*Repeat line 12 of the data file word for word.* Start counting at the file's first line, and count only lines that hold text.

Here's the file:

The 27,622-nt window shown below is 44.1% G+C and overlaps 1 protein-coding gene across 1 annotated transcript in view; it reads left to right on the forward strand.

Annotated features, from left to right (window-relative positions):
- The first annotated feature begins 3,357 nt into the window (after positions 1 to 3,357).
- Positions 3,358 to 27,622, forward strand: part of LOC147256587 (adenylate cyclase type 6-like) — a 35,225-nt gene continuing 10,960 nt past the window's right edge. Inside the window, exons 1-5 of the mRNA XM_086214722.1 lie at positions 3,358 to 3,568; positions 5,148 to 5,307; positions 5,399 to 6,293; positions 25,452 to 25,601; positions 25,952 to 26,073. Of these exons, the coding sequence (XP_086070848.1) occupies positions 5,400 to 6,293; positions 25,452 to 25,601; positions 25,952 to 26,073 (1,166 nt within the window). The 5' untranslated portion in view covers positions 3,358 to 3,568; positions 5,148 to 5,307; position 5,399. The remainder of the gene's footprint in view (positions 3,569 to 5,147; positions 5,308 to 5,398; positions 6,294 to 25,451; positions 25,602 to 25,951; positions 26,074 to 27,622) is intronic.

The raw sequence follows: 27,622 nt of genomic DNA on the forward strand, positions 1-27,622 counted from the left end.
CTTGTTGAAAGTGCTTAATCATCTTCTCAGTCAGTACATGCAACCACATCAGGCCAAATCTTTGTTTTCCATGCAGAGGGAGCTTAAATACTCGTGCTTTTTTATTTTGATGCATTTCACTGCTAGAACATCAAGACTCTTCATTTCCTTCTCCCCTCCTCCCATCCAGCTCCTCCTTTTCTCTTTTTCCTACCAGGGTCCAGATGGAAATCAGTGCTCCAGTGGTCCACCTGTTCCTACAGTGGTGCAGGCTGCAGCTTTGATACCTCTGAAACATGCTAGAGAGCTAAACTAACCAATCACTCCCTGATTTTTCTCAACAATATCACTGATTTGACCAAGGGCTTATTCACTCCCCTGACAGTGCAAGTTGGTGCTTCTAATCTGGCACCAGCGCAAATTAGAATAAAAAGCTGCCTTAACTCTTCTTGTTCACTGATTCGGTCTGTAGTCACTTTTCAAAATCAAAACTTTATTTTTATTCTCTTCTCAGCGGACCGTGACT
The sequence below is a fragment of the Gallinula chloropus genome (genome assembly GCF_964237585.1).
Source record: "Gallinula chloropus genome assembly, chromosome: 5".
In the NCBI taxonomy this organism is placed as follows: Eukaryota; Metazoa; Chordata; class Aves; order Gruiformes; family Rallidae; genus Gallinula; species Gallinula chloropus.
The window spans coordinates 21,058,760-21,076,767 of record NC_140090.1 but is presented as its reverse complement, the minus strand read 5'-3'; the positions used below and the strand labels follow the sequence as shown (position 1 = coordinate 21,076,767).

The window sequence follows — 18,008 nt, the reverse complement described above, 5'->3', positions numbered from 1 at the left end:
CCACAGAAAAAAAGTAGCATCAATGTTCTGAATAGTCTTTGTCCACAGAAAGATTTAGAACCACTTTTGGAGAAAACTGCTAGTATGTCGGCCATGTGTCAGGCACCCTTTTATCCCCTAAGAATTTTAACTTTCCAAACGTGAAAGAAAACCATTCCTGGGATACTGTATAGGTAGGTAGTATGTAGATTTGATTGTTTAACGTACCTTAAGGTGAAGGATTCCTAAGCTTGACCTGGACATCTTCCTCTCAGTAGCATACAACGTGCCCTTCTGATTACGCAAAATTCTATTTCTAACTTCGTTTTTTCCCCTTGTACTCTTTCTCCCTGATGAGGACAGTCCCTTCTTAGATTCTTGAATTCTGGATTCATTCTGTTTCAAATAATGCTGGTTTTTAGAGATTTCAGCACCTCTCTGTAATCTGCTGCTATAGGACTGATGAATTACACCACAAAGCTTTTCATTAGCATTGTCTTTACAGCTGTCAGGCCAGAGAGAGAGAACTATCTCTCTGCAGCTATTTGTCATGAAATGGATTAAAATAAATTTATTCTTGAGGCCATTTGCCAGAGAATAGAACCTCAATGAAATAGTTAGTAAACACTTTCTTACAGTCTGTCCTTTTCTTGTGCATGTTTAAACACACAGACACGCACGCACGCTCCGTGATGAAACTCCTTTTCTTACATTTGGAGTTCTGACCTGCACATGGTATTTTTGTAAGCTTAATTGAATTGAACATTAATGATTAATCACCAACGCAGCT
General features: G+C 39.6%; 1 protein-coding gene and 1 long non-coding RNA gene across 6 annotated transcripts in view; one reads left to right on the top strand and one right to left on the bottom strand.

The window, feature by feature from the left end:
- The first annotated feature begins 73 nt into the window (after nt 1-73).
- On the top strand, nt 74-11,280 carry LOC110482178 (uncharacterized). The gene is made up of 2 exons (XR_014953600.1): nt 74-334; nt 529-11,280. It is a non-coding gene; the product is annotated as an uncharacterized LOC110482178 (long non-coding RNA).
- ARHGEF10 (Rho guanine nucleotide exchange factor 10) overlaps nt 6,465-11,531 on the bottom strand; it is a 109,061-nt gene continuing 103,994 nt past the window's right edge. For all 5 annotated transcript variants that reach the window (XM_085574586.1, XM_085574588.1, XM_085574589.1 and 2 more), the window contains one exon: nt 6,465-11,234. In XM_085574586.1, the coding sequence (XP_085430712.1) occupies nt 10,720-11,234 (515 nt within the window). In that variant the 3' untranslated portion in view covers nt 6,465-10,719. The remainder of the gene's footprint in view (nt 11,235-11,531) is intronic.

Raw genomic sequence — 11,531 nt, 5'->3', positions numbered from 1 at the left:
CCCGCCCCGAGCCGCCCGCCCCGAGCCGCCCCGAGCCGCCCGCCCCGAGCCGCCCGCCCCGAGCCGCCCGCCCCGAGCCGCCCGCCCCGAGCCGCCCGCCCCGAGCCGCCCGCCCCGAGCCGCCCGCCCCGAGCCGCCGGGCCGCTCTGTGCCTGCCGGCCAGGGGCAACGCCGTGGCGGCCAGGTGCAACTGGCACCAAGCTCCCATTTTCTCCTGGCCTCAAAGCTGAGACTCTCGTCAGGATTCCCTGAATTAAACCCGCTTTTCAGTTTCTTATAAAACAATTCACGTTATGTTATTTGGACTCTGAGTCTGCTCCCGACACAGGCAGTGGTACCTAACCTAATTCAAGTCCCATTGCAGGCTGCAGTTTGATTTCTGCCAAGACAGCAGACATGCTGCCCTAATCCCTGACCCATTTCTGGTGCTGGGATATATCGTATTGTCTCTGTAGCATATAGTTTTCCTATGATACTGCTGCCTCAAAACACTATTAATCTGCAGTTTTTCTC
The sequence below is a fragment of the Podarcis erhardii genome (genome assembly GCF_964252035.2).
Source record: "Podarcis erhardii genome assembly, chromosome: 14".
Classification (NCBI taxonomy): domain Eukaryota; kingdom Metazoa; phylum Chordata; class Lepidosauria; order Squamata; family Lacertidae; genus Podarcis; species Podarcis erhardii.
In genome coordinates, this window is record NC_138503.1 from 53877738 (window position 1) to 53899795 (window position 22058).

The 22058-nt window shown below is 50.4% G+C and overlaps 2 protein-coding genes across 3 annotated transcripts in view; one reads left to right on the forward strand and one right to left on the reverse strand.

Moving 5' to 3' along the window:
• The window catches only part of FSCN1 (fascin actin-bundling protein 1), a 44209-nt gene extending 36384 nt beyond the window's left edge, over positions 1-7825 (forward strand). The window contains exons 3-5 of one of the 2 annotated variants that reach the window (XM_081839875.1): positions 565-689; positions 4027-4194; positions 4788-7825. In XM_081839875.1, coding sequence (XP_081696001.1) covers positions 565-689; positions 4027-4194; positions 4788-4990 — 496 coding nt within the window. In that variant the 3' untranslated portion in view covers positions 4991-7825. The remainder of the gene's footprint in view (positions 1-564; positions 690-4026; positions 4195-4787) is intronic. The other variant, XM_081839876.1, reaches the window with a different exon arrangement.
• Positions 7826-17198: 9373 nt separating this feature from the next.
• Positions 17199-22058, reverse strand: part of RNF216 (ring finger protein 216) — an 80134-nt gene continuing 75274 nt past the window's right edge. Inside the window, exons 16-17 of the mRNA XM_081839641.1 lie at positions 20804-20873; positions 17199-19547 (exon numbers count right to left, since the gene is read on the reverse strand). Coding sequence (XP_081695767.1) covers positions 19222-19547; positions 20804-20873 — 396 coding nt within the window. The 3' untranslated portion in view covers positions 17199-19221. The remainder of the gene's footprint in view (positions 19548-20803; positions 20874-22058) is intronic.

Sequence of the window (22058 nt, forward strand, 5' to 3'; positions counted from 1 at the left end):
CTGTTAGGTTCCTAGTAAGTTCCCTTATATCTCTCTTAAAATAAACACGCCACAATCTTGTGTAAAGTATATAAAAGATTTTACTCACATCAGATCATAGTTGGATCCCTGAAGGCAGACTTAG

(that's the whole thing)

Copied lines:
CCACAGAAAAAAAGTAGCATCAATGTTCTGAATAGTCTTTGTCCACAGAAAGATTTAGAACCACTTTTGGAGAAAACTGCTAGTATGTCGGCCATGTGTCAGGCACCCTTTTATCCCCTAAGAATTTTAACTTTCCAAACGTGAAAGAAAACCATTCCTGGGATACTGTATAGGTAGGTAGTATGTAGATTTGATTGTTTAACGTACCTTAAGGTGAAGGATTCCTAAGCTTGACCTGGACATCTTCCTCTCAGTAGCATACAACGTGCCCTTCTGATTACGCAAAATTCTATTTCTAACTTCGTTTTTTCCCCTTGTACTCTTTCTCCCTGATGAGGACAGTCCCTTCTTAGATTCTTGAATTCTGGATTCATTCTGTTTCAAATAATGCTGGTTTTTAGAGATTTCAGCACCTCTCTGTAATCTGCTGCTATAGGACTGATGAATTACACCACAAAGCTTTTCATTAGCATTGTCTTTACAGCTGTCAGGCCAGAGAGAGAGAACTATCTCTCTGCAGCTATTTGTCATGAAATGGATTAAAATAAATTTATTCTTGAGGCCATTTGCCAGAGAATAGAACCTCAATGAAATAGTTAGTAAACACTTTCTTACAGTCTGTCCTTTTCTTGTGCATGTTTAAACACACAGACACGCACGCACGCTCCGTGATGAAACTCCTTTTCTTACATTTGGAGTTCTGACCTGCACATGGTATTTTTGTAAGCTTAATTGAATTGAACATTAATGATTAATCACCAACGCAGCT